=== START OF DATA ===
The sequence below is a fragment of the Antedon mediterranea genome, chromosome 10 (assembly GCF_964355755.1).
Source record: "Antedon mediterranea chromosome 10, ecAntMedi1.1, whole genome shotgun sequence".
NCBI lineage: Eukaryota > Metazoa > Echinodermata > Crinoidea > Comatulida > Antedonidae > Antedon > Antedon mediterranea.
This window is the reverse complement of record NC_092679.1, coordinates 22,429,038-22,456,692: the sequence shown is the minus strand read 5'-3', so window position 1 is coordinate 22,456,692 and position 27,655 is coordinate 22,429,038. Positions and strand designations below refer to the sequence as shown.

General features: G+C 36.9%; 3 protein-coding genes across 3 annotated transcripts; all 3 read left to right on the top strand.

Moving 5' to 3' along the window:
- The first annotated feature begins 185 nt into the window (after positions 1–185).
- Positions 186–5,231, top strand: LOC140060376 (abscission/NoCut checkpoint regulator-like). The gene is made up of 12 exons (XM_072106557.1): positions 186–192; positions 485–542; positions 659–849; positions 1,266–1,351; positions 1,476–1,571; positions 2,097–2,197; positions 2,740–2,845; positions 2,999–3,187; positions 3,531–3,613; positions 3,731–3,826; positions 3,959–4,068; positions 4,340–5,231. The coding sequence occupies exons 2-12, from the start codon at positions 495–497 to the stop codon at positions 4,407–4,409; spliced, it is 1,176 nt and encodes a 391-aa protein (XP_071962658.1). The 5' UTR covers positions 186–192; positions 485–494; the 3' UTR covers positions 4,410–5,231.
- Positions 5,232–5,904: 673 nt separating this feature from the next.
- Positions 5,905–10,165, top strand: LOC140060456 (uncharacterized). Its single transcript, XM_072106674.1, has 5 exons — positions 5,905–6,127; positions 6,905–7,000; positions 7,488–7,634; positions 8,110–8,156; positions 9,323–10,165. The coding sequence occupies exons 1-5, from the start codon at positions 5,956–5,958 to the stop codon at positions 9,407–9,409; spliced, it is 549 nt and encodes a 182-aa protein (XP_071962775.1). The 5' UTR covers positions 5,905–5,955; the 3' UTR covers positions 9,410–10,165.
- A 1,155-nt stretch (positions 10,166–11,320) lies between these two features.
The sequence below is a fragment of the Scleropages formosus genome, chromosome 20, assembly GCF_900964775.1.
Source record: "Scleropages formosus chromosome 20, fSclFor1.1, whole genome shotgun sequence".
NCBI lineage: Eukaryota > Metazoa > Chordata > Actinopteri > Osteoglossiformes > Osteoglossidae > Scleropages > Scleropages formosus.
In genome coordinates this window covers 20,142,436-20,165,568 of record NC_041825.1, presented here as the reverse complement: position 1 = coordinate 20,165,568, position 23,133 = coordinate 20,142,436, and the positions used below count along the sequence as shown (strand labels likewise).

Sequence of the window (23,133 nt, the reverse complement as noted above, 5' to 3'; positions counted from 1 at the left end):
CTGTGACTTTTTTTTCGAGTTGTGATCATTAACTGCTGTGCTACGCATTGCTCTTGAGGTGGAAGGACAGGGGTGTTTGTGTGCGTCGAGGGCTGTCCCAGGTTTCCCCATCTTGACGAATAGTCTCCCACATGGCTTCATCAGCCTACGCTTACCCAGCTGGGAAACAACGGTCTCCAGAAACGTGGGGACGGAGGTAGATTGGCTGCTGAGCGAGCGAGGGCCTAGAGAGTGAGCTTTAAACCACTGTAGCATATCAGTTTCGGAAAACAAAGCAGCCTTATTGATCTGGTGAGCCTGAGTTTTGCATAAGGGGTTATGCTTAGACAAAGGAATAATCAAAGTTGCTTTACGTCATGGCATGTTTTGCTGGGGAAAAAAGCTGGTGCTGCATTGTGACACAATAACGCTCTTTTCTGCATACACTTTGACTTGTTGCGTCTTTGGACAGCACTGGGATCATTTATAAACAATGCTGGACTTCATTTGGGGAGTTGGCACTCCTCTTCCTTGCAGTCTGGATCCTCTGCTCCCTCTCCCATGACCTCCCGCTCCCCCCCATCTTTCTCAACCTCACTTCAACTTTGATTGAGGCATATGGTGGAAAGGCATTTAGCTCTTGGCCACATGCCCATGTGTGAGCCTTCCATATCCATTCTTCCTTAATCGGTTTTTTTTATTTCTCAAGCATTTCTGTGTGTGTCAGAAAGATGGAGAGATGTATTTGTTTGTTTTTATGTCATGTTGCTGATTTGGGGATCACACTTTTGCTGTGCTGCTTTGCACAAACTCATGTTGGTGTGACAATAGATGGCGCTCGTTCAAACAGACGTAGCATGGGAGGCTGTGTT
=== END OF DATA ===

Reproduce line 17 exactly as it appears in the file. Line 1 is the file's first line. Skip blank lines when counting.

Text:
CTGTGACTTTTTTTTCGAGTTGTGATCATTAACTGCTGTGCTACGCATTGCTCTTGAGGTGGAAGGACAGGGGTGTTTGTGTGCGTCGAGGGCTGTCCCAGGTTTCCCCATCTTGACGAATAGTCTCCCACATGGCTTCATCAGCCTACGCTTACCCAGCTGGGAAACAACGGTCTCCAGAAACGTGGGGACGGAGGTAGATTGGCTGCTGAGCGAGCGAGGGCCTAGAGAGTGAGCTTTAAACCACTGTAGCATATCAGTTTCGGAAAACAAAGCAGCCTTATTGATCTGGTGAGCCTGAGTTTTGCATAAGGGGTTATGCTTAGACAAAGGAATAATCAAAGTTGCTTTACGTCATGGCATGTTTTGCTGGGGAAAAAAGCTGGTGCTGCATTGTGACACAATAACGCTCTTTTCTGCATACACTTTGACTTGTTGCGTCTTTGGACAGCACTGGGATCATTTATAAACAATGCTGGACTTCATTTGGGGAGTTGGCACTCCTCTTCCTTGCAGTCTGGATCCTCTGCTCCCTCTCCCATGACCTCCCGCTCCCCCCCATCTTTCTCAACCTCACTTCAACTTTGATTGAGGCATATGGTGGAAAGGCATTTAGCTCTTGGCCACATGCCCATGTGTGAGCCTTCCATATCCATTCTTCCTTAATCGGTTTTTTTTATTTCTCAAGCATTTCTGTGTGTGTCAGAAAGATGGAGAGATGTATTTGTTTGTTTTTATGTCATGTTGCTGATTTGGGGATCACACTTTTGCTGTGCTGCTTTGCACAAACTCATGTTGGTGTGACAATAGATGGCGCTCGTTCAAACAGACGTAGCATGGGAGGCTGTGTT